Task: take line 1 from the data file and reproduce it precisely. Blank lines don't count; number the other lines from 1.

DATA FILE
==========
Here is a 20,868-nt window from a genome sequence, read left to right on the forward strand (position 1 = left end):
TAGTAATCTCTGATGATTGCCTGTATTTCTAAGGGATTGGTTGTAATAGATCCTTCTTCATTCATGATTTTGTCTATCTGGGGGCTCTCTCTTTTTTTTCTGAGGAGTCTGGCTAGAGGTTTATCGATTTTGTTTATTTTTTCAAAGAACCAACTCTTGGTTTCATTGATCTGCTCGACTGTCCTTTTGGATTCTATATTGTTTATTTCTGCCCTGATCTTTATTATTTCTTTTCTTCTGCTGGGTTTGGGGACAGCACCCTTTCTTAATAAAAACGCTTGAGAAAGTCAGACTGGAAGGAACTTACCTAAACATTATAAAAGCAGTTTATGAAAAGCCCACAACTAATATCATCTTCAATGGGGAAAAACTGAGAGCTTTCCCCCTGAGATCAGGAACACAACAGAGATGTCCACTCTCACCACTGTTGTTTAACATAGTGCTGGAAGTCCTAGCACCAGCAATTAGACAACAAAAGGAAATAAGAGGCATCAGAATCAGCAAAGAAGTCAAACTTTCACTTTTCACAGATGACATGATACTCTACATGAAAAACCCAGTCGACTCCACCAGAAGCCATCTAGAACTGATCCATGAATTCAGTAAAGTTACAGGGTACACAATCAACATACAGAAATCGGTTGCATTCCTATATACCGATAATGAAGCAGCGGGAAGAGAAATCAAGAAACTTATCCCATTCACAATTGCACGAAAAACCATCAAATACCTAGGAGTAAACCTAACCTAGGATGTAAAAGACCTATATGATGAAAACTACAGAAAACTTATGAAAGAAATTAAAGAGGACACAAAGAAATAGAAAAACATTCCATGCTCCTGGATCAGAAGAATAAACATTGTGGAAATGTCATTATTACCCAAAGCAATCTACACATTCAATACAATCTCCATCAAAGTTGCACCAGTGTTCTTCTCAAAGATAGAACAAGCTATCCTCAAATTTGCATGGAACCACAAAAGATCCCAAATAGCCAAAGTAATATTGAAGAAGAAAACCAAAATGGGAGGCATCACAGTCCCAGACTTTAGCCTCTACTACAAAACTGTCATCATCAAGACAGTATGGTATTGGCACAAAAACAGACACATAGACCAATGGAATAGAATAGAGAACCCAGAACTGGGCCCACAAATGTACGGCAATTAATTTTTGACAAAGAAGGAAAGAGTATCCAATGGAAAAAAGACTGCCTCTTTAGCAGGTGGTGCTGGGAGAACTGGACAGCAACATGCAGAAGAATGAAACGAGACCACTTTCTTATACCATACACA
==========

Here is a 20,868-nt window from a genome sequence, read left to right on the forward strand (position 1 = left end):